Why Parents Still Matter

The Nurture Assumption, which was born to a glowing profile in The New Yorker and a Newsweek cover story, is commonly referred to as the Parents-Don’t-Matter book. Bluntly, it is Harris’s thesis that the only lasting influences on one’s personality are genes and peers–the peer groups of childhood and adolescence. Our common belief that what parents say and do to children will have a crucial effect on their lives is simply a mass delusion, nothing more than “a cherished cultural myth.”

Harris has an interesting history. Thrown out of Harvard’s graduate program in psychology as a non-conformist, and bedridden for much of her adulthood by an autoimmune disease, she became a writer of college psychology textbooks–work she could do from home. That work enrolled her in a running seminar on the latest research in developmental psychology, while her isolation encouraged her to see all that work with an outsider’s skepticism. Now a 60-year-old grandmother, she had a Road-to-Damascus experience one day (“It was January 20, 1994”) while reading a study of why adolescents so often break the law. It was, the researcher suggested, a bid for “mature status, with its consequent power and privilege.”

Wait, thought Harris; that can’t be right. Teenagers aren’t trying to be good grown-ups (“If teenagers wanted to be like adults they wouldn’t be shoplifting nailpolish from drug-stores or hanging off overpasses to spray I LOVE YOU LISA on the arch. They would be doing boring adult things like sorting the laundry and figuring out their income taxes”); no, they’re trying to be successful teenagers.

In this beginning, Harris found the germ of a theory that enabled her to explain away all the anomalies that had troubled her in the literature on parenting styles and child development: essentially, the fact that all the developmental psychology research in the world had failed to nail down any significant, predictable correlations between how parents treat their kids and how those kids turn out–any that could not instead be laid at the door of their genetic link, that is.

Harris believes, in keeping with the research of behavioral geneticists, that about 50 percent of any person’s fate is written by his or her genetic endowments. (And the way she lays out and explains this research is among the best services of her book.) But the other 50 percent, she now claims, is purely a function of the child’s education at the hands of peers. “The world that children share with their peers is what shapes their behavior and modifies the characteristics they were born with, and hence determines the sort of people they will be when they grow up.”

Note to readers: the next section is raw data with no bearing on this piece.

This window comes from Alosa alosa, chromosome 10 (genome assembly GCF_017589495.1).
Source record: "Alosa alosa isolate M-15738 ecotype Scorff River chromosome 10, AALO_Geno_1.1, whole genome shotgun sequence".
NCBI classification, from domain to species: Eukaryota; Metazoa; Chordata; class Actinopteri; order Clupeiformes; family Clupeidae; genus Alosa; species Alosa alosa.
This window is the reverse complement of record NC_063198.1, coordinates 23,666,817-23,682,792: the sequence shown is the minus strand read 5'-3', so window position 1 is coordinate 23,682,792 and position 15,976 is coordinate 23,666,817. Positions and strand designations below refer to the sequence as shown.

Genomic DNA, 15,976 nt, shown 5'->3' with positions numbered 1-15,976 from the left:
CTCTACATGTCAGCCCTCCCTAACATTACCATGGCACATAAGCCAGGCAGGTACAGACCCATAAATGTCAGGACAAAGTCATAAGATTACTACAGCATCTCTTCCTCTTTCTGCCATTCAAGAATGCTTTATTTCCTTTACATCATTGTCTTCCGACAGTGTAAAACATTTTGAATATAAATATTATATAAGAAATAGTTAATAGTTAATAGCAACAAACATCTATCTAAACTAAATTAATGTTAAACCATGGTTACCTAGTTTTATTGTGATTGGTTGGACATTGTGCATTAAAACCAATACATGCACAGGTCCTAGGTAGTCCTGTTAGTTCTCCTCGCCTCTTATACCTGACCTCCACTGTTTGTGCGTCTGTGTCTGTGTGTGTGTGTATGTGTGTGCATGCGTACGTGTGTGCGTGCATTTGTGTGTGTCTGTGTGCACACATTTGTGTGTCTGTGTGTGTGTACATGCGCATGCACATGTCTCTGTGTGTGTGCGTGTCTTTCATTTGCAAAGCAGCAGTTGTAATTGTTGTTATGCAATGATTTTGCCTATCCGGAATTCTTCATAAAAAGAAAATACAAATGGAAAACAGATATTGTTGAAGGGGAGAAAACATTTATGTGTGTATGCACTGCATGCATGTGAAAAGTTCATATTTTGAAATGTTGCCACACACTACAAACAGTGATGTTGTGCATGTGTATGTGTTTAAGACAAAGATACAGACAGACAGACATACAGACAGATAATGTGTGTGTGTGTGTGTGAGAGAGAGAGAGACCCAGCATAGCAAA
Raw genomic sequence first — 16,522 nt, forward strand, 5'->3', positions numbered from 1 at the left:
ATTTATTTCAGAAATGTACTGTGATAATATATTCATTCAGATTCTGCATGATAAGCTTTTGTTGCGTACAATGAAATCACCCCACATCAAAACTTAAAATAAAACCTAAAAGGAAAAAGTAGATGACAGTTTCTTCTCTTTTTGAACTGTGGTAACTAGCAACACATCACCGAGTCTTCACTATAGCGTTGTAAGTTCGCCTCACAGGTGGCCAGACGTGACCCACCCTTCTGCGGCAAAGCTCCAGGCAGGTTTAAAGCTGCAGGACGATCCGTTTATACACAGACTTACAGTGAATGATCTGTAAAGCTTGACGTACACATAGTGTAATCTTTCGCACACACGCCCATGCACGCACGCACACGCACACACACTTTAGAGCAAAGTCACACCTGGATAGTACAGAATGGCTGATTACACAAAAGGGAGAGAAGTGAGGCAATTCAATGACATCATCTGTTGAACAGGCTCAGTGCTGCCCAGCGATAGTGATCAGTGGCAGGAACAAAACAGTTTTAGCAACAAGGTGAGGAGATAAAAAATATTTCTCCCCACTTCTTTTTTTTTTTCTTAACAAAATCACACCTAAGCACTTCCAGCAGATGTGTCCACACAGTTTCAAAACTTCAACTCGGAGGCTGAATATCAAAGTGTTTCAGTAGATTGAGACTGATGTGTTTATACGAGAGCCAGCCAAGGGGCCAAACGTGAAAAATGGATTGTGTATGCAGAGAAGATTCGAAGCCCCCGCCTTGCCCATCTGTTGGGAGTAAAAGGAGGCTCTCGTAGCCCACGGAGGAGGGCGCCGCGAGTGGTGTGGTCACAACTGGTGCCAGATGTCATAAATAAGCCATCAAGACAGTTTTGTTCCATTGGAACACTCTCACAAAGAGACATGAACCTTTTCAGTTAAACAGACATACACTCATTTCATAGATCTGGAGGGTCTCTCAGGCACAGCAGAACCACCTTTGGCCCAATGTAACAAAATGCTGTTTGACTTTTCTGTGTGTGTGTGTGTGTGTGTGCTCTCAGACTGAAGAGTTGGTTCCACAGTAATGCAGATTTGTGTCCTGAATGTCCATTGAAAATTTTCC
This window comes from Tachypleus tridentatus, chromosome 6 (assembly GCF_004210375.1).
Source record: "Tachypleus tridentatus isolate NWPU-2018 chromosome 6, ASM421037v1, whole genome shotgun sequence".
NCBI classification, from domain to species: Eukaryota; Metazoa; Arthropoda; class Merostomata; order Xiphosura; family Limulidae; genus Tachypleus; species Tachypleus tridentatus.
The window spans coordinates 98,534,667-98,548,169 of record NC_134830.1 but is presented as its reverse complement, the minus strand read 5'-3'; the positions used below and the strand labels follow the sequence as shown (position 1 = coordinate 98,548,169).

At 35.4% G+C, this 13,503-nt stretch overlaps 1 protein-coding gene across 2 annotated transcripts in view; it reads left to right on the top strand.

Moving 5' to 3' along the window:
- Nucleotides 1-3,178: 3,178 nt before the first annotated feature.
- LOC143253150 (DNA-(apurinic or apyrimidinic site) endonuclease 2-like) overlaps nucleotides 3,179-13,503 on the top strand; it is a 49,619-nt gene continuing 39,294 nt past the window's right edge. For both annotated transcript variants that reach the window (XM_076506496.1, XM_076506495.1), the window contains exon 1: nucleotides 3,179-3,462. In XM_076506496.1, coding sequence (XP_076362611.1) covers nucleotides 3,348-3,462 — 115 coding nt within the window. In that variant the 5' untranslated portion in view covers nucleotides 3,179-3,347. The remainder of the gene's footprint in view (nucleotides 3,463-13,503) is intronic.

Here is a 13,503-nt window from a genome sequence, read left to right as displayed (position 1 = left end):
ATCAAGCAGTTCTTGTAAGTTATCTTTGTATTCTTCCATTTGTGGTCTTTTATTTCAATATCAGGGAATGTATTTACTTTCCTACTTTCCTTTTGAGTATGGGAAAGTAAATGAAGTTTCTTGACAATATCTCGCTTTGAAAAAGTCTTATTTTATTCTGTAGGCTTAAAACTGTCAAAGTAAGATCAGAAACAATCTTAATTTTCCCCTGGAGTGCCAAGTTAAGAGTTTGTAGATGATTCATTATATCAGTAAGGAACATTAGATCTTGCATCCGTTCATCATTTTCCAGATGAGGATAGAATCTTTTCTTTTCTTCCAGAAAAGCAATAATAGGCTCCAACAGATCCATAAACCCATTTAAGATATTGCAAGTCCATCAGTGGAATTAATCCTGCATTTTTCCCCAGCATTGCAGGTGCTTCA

In other words, Harris writes, the Battle of Waterloo really was won on the playing fields of Eton: the one place the boys of England’s upper classes socialized only with their peers.

This is a fascinating, wildly entertaining, and in many ways persuasive book. Harris is a wonderful writer, who doesn’t stop at drawing research from fields as varied as behavioral psychology, ethnology, evolution and sociology; she also draws cultural allusion from sources as disparate as “Little House on the Prairie,” Darwin, and Dave Barry. She leads the reader with a sort of motherly asperity, and lards her theories with nice, dry observations. In writing, for example, about the influence of Jean-Jacques Rousseau, she notes that this great preacher of the inherent goodness of the newborn “had no children of his own–that is, he reared none of his own. The babies born to his long-time mistress were deposited one by one, with his full knowledge, at the door of a foundling home. They may have been born good but they were not born lucky.”

But an author this clever is certainly canny enough to overstate her case for dramatic effect, and this is what I believe Harris has done. There is a great deal of value in her book (some of the most valuable material, in fact, has been the least noticed in much coverage of Harris’s work). You can’t help feeling the justice of her observation that parents of my generation have come to see childhood as the story of parenthood–a drama about us, and our nifty insights into what our children want and need. Harris’s contempt for modern parents’ conviction that our readings of “Good Night Moon” are all-important is, for the most part, a healthy corrective. And she has a true compassion for the parents on the opposite side of that coin: the parents of difficult children, men and woman who have done the world’s hardest job and been blamed for bad results that really aren’t any fault of theirs.